August 30, 2018 1:02 am Published by Leave your thoughts

Developer: Digital Continue

Publisher: Aspyr Media

Platform: Nintendo Switch (eShop)

Category: Action, Adventure & Role-Playing

Release Date: August 16, 2018 (EU & NA)

 

 

Fight! Die! Bug?!

Next Up Hero switch review

Developed by Digital Continue and initially launched as an early access title on Steam, Next Up Hero is a dungeon crawler that after releasing on other consoles earlier this year, has finally landed on Switch. As for its premise, after the player dies in one of the game’s generated dungeons, an echo of their character is left in that challenge room to be revived by another player and recruited as an ally. Sure on paper, it sounds amazing, but how does it hold up when the idea is put into practice? Let’s find out!

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With regards to story, the tale of Next Up Hero is about the Spoken World that is being invaded by creatures called ‘Ceaseless Dirge.’ To defend music and the Spoken World, Quinn and Ovalia have to sing, so that the heroes and the echoes of the fallen ones can work together to defend fight against the invasion.

Clearly, the game’s plot is a confusing one and sadly, it doesn’t get any clearer as you progress through the game. As you level up, new conversations between Ovalia and Quinn are unlocked and instead of shedding some light into the story and the world mythos, they seem to assume that the player is already on par with what is happening. So instead, you end up reading a few conversations that doesn’t make much sense without understanding the context and that don’t help you sympathize a lot with either character.

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Graphically, it presents itself as a cartoonish Isometric game. This visual style is pretty to look at while playing and is reflected in most aspects of the environment making a coherent world throughout. This also applies to the playable heroes as each one of them has a distinctive look even in their different skins. Enemies also come in different designs and different pallets that helps players to distinguish between them. You can also work out their elemental type and their rarity level very easily, just by looking at them.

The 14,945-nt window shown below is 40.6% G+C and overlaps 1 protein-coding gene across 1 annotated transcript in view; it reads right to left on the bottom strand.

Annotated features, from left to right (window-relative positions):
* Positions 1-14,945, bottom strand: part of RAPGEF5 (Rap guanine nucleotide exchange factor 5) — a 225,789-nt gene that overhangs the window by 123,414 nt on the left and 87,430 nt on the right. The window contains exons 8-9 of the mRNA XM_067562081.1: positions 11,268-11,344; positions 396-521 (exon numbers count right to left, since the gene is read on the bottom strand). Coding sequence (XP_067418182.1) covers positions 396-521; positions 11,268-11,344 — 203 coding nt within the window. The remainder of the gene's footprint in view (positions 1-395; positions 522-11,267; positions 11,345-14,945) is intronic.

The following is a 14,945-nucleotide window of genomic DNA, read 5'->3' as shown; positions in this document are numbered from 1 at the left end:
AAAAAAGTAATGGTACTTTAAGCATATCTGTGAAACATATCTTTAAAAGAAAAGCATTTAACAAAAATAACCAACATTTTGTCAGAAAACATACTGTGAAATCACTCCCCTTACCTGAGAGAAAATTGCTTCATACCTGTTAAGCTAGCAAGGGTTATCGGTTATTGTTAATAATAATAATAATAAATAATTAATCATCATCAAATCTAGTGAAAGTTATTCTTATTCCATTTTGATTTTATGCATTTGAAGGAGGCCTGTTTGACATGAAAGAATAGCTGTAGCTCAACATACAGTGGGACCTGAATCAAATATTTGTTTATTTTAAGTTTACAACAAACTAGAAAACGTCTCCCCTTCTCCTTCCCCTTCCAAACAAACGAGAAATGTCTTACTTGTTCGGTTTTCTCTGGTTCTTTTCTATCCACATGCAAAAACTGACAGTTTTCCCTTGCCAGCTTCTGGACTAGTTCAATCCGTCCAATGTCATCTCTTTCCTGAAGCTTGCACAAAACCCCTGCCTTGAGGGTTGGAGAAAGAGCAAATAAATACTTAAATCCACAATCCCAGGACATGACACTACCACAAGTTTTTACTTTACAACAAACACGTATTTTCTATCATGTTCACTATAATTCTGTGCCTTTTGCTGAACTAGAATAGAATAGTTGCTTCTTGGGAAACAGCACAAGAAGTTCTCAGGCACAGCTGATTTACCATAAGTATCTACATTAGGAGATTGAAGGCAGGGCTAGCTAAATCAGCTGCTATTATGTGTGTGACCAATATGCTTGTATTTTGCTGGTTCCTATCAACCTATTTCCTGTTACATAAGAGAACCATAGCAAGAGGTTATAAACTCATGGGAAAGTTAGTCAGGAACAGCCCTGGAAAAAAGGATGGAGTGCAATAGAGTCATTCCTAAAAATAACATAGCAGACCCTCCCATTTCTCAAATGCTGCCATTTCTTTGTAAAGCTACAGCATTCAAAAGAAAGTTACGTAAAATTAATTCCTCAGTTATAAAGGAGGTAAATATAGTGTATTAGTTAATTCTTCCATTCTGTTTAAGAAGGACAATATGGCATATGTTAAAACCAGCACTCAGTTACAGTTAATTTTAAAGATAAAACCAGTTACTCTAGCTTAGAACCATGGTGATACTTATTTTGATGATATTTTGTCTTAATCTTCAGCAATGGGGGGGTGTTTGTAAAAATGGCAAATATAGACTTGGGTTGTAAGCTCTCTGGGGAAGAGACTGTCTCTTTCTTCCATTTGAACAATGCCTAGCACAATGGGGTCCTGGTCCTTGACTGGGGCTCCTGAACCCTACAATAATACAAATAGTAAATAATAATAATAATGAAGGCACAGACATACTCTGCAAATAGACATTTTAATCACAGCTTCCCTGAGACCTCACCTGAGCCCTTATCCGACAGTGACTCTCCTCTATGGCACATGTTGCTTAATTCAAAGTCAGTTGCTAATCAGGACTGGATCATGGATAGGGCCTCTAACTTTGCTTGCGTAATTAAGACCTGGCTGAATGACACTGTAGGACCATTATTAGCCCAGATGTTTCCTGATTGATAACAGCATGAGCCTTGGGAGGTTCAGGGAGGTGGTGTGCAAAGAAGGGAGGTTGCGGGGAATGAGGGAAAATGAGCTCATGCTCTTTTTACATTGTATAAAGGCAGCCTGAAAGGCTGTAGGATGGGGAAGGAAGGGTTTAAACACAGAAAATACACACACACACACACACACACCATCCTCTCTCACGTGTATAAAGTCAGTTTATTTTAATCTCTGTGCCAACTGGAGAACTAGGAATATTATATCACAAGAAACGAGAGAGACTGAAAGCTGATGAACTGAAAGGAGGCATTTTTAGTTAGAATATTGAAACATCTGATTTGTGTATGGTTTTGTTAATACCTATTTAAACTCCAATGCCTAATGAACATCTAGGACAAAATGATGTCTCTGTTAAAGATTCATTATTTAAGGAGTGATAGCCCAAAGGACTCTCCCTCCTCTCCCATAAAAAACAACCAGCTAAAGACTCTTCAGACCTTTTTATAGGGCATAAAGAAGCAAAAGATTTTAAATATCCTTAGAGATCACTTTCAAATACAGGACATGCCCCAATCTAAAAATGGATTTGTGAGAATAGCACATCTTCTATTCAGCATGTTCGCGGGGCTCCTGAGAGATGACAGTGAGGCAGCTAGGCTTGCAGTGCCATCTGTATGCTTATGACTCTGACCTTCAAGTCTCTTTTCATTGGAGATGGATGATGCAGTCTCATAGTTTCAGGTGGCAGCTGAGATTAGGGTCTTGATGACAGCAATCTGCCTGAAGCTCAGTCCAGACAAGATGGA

Sadly, I can’t say that the music and sound effects fared as well as the graphics did. After playing it for a few hours, most of the music present in Next Up Hero, struck me as being forgettable, due to it being hard for me to remember even a piece of any of them. I do however have to give commend to the end credits song, as it is the only that gets close to being memorable, but misses the mark just because the story isn’t well told. As for the sound effects, they never really felt an essential part of the gameplay experience, just like the music.

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Moving on from these topics, one area where Next Up Hero really needed to excel, is in the gameplay and sadly, it didn’t as there are many problems that plague the player’s experience, which in turn results in it being a not so pleasant one.

One of the negative aspects, are the many launch problems (most of them which can be fixed via a patch), such as frequent slowdowns, moments where the game can’t continue (and can even lock you controller vibrating indefinitely) and even problems of my game connecting and downloading another player’s progress in the game servers, instead of mine. This last problem happened to me the first time I started the game, connecting me to an account that was already level 15 (which means I beat the story just by logging in) and I only solved this issue after sending the developer and publisher a message through their official Discord.